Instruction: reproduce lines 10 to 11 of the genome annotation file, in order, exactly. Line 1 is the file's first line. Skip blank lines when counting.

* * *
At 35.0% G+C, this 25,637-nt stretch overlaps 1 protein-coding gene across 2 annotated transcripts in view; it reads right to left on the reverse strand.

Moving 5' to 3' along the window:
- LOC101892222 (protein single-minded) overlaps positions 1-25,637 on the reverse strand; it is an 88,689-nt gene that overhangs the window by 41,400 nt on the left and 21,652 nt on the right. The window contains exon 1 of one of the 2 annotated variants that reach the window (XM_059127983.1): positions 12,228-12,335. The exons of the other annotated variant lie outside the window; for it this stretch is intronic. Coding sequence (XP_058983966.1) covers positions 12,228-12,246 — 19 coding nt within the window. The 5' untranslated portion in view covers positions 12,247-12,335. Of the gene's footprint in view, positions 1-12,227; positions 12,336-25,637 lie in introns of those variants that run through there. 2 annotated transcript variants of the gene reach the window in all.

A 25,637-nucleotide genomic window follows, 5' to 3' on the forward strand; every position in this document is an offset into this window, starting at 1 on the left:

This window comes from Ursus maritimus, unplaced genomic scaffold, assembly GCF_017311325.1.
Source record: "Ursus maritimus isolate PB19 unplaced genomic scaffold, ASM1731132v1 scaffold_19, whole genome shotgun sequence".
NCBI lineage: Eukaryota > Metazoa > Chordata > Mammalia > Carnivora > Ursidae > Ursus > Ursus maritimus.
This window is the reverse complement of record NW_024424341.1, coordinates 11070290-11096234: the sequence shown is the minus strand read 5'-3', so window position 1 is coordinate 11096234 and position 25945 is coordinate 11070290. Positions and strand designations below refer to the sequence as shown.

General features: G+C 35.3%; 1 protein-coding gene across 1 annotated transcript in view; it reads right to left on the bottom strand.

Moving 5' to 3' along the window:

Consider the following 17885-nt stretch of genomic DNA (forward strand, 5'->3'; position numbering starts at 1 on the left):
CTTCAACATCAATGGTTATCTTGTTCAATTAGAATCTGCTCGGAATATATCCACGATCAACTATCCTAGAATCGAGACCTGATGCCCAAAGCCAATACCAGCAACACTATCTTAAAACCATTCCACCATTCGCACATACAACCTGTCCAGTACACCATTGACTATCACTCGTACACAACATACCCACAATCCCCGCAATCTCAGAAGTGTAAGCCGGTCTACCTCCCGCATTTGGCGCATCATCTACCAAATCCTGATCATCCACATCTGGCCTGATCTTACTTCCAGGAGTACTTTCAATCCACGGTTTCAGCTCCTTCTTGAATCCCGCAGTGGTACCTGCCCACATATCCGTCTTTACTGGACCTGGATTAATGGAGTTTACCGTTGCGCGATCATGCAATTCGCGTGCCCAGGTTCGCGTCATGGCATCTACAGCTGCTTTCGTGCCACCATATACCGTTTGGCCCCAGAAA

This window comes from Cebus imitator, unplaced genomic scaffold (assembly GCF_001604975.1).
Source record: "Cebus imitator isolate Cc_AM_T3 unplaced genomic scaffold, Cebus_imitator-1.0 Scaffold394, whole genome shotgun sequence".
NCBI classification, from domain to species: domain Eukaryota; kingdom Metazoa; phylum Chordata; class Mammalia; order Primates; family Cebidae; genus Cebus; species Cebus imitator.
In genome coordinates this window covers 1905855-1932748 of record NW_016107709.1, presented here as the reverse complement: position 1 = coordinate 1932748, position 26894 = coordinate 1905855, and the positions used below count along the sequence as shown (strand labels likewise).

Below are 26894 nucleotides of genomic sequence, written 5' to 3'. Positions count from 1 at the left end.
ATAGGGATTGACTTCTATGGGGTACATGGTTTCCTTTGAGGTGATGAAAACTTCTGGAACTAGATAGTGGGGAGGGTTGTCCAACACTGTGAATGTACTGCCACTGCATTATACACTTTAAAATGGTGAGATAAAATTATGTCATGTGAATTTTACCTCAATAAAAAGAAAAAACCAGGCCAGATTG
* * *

Moving 5' to 3' along the window:

Consider the following 17885-nt stretch of genomic DNA (forward strand, 5'->3'; position numbering starts at 1 on the left):